So, a while back, in one of the what-are-you-reading threads, I mentioned reading this Pulitzer Prize-winning collection of short stories from Robert Olen Butler, a professor from my alma mater, Florida State. In the comment, I provided that some quality in the writing made each story incredibly human and poignant to me but that I had not yet figured out what precisely that quality was. Now, I think I have.

Not until the penultimate story (in one published version, that is – in another it is fourth from the end), The American Couple, did I put this together and in doing so, not only found some insight into one of the laughable aspects of some prose, I discovered Butler's talent, and also gained some enlightening understanding of my marriage.

In the story, two American couples meet at a vacation destination. One couple is American by way of Vietnam, the other American by birth. The wife of the former couple narrates and, it is through her that I discovered these things. I'll forgo a synopsis here save to say the two men find that they are both veterans of the conflict in Vietnam and go on to represent all veterans for the non-military (represented by the wife) who views their interactions from afar.

First, some discourse on the aspect of writing I find hilarious. i am referring the largely comical way in which some males write women. We've all see the blogs, etc. that highlight this, often hilarious, harbinger of not-so-good prose making. Often, as of late, I have attempted to (maybe overly) scrutinize some writing of one sex portraying another looking both for these hilarious tells as well as uncover aspects that might illustrate a stronger artist. In Butler's aforementioned story, I think I found just that. And, it was in realizing this that I think I found his penchant for writing the human so accurately as well. For both, it is that he writes the person, not the characteristic. As simple as this sounds, it how he both avoids falling into that category of butchering the portrayal of the opposite sex as well as how he writes people humanly authentic.

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Throughout the stories, Butler writes the person, not the old Vietnamese man. He writes the individual, not the young wife. He doesn't write the son-in-law or the soldier, he writes the human being. In know, I know. Can it be that simple? Well, it is. Maybe it is due to this simplicity that I overlooked it for some 300-odd pages. I realized in this story, I think, more due to the limited viewpoint of this woman as she works to read the people around her, which she is talented at, but mostly as she attempts to discern the nature of the relationship between her husband and this former GI, that no matter the interpersonal dynamic we are, at our core, isolated completely from all others. While I guess I knew this all along, I think I'd forgotten what this means in day-to-day life. This led me to understand a bit more about my life.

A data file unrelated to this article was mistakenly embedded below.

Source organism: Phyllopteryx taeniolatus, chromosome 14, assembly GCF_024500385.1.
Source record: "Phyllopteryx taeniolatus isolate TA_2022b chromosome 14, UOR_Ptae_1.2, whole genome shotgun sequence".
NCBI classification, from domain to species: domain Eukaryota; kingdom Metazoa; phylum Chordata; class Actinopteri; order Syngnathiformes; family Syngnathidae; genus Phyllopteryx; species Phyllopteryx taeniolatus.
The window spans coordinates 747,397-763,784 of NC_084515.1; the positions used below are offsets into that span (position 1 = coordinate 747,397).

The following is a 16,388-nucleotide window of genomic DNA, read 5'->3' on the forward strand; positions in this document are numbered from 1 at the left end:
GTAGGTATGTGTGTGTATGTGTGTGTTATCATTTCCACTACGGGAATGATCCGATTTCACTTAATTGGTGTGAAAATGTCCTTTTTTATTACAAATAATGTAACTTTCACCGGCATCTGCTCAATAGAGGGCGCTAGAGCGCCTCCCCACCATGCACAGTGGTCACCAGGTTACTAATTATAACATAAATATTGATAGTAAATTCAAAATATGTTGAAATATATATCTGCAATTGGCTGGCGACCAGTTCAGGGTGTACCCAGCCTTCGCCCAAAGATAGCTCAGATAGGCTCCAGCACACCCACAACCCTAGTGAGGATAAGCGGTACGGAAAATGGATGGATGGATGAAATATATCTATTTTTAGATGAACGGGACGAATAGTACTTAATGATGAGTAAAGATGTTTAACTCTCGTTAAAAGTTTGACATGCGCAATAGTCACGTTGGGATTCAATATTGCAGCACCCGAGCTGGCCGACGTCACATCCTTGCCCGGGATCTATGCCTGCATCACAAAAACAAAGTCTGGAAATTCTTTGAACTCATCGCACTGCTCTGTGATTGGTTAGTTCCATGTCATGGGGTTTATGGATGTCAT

Often, I'd surmise, "man, if I just understand how this lady (my wife) thinks, there'd be fewer problems at home". Or, "if I can try just one more time to convey how I process information, she'll be on the same page". Nope, doesn't work. That is to say, at least not all the time. We cannot fully understand another individual, spouse or no. Though we may try and, in doing so make life a bit easier, it will fail at some level. Yet, even in failing can locate some semblance of happiness for ourselves and just enjoy the other person.

Lastly, my next step is to prep my wife for some terrible-female-characterization-sleuthing and have her read the story. I want her to decide if Butler wrote the wife as well as I think he did. This is not merely to glean whether or not the man can write as it's safe to say he can, but more to take away the sharing of this with my "other" and maybe come a little to that understanding that shall remain unattainable but desirable nonetheless.

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Source: reddit post


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